Tag: HDR

The new HDR book

 (Pete Carr)

I spent a good part of this year writing a new HDR tutorial book. We looked at the first book and threw out everything that was wrong. I was a different photographer when I wrote the 1st edition. I would HDR anything. After all that’s what the cool kids did. I don’t believe in that any more. In some ways I feel like this book is me trying to make up for the silly mistakes I made with the first.

These days I simply use HDR to extend the dynamic range of my camera. If I’m out and I don’t have filters then I’ll use HDR. There are also times when filters may not work all that well, so I’ll use HDR. What I won’t do is HDR a single RAW any more. I don’t believe in doing that. Lightroom and Photoshop have enough features in them to get all the detail I want from a single RAW, when I need it. I also don’t like the cliched HDR tone mapped look. So with this book I’ve tried my best to avoid it. HDR doesn’t have to be high contrast, richly saturated monsters. It can be simple and elegant if you want.

Almost every HDR in the book is from multiple exposures. There’s a lot of new photos in the book that have been produced for it. We try to show the original exposure out of the camera to demonstrate why we felt HDR was needed. After we try to show the tone mapped image from Photomatix before processing. This is important because people only ever see the final result. What they see is what they think HDR is. It’s not. It’s a process so we try to show that.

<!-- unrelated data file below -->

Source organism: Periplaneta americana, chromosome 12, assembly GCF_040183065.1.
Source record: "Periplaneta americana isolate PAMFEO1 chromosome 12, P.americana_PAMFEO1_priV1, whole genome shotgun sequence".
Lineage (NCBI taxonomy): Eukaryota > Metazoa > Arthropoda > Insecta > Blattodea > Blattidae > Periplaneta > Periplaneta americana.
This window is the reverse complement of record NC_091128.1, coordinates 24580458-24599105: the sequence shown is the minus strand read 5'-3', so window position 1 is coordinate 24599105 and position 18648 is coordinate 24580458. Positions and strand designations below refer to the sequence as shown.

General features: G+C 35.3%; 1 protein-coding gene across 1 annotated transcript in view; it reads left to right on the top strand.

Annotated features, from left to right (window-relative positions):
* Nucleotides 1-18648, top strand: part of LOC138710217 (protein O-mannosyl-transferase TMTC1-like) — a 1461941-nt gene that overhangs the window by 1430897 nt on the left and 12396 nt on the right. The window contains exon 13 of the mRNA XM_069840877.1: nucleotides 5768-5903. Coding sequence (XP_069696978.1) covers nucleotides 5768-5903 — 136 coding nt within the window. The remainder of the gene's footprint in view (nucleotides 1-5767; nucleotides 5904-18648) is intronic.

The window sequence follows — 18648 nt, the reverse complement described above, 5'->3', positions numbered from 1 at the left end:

We’ve dumped the street photography and moved portraits to a smaller section of the book. This book focuses on landscapes, interiors, buildings, cityscapes, and other random little things. Below are some examples of the photography in the book. If you want to learn more you can buy it from Amazon USA now or Amazon UK soon.

 (Pete Carr)
 (Pete Carr/Peter Carr)
 (Pete Carr)
 (Pete Carr)
 (Pete Carr)
 (Pete Carr)
 (Pete Carr/Peter Carr)

The modern waterfront

Above, 1st Nov 2011. The modern Liverpool waterfront with the Museum of Liverpool on the left, the 3 Graces in the middle and the new black granite buildings at Mann Island on the right. Things sure have changed.

 (Pete Carr/Peter Carr)

8th Dec 2006.

S2000

I like to think I’ve grown a bit over the years and updating the HDR guide book has really proven to me that I have. Five years ago I did this photo of my mates Honda S2000. I threw contrast and heavy vignetting at an already over-processed tone mapped image. It was so cool! … I look back on that image today and see a list of faults. The image above is an updated version with those faults corrected. I’m assuming that in another 5 years I’ll look back and hate this version too.

The old view over Canning Dock

12th September, 2006. Remember this view? The old Walk the Plank ship, now gone. A great view of the Liver Building and the Port of Liverpool building with a clear view out to sunset. Its all so different now.

This is a HDR from 3 bracketed exposures on my old Canon 30D. It’s featured in the new HDR book I’m writing which is now available for pre-order on Amazon. While its similar to one featured in the first edition it isn’t as processed and a little more restrained. Every HDR I’ve done for the book has been bracketed instead of single RAW conversions. This is the main reason why HDR exists and we focus on its advantages instead of throwing it at every photo just because you can.